Good morning from Toronto, Canada. Yes, that’s right. I’m in back in Canada. No, nothing’s wrong. Yes, I’m sure everything is fine. I’m fine. I just happen to be here this week instead while my husband is in Daytona.
When I was first thinking of titles for my blog, I considered “Florida Life, Trophy Wife,” but that implied that I was inaccurately first, very fit, and secondly, treated as a commodity. But it’s also inaccurate because I’ve learned I’m actually a thesis wife. I live at the mercy of his master’s thesis, and rightfully so for now. His whole life’s work is worth a little sacrifice from me, too. I am at the mercy of its deadlines, abstracts, defences, and all that comes with finishing a master’s before immediately beginning a PhD. It has meant cancelling a trip to Miami to see U2 perform last month. It now also means cancelling our honeymoon to California next month. I had counted on these trips to give me a sense of action, a sense of time passing.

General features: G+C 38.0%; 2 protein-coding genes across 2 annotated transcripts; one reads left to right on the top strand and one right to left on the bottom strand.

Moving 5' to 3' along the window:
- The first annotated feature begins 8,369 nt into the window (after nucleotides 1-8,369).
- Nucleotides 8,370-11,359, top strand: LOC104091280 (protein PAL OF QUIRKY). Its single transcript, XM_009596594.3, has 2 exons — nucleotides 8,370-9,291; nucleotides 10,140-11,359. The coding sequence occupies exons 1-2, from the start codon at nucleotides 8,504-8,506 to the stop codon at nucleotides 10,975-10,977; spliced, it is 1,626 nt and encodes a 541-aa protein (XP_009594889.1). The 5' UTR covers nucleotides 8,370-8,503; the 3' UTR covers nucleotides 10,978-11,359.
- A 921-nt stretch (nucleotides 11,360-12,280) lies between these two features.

So far each day, my action and my time is centered around mealtimes. I’ve come to count on this as guaranteed time with my husband. We’ve been spending every meal together at our new dining table. I’d also started to view mealtimes as chores. They certainly didn’t scream as much fun as U2 or wine trains. (Yes, heaven exists, in the form of the Napa Valley Wine Train.) No, I was not cooking them all. Those lucky few who have seen me first thing in the morning know it’s like watching the evolution of Homo erectus, rolling out of bed, dragging my knuckles on the ground. I’m usually greeted by a cup of coffee handed to me in my favorite, shameless I ❤ Me mug, with CBC Radio 2 Morning’s Tempo already playing as my husband cooks his own breakfast. But I do the clean up. Lunches, too, mean time together, even though depending on the pace of my day (slow or slower), I may have already had lunch or only just had breakfast. I still help prepare his lunch and sit with him while he eats. And then clean up. I will take full credit for every evening meal, as well as every evening meal clean up.